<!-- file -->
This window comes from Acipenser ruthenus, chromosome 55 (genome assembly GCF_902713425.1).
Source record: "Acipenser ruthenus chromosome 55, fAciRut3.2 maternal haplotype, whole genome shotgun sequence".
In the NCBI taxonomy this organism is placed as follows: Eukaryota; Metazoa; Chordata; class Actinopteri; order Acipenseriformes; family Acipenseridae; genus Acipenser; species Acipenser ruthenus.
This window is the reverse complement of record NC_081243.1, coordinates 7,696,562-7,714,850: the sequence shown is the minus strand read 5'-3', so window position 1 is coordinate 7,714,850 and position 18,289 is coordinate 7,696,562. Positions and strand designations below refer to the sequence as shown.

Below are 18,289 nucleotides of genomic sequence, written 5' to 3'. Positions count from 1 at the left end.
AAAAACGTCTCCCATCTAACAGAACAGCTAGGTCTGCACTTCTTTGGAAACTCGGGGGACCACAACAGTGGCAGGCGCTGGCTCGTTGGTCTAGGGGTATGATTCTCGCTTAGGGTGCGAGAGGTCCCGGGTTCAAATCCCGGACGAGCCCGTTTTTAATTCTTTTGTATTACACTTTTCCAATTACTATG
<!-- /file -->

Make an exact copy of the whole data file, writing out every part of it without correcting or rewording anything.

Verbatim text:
This window comes from Acipenser ruthenus, chromosome 55 (genome assembly GCF_902713425.1).
Source record: "Acipenser ruthenus chromosome 55, fAciRut3.2 maternal haplotype, whole genome shotgun sequence".
In the NCBI taxonomy this organism is placed as follows: Eukaryota; Metazoa; Chordata; class Actinopteri; order Acipenseriformes; family Acipenseridae; genus Acipenser; species Acipenser ruthenus.
This window is the reverse complement of record NC_081243.1, coordinates 7,696,562-7,714,850: the sequence shown is the minus strand read 5'-3', so window position 1 is coordinate 7,714,850 and position 18,289 is coordinate 7,696,562. Positions and strand designations below refer to the sequence as shown.

Below are 18,289 nucleotides of genomic sequence, written 5' to 3'. Positions count from 1 at the left end.
AAAAACGTCTCCCATCTAACAGAACAGCTAGGTCTGCACTTCTTTGGAAACTCGGGGGACCACAACAGTGGCAGGCGCTGGCTCGTTGGTCTAGGGGTATGATTCTCGCTTAGGGTGCGAGAGGTCCCGGGTTCAAATCCCGGACGAGCCCGTTTTTAATTCTTTTGTATTACACTTTTCCAATTACTATG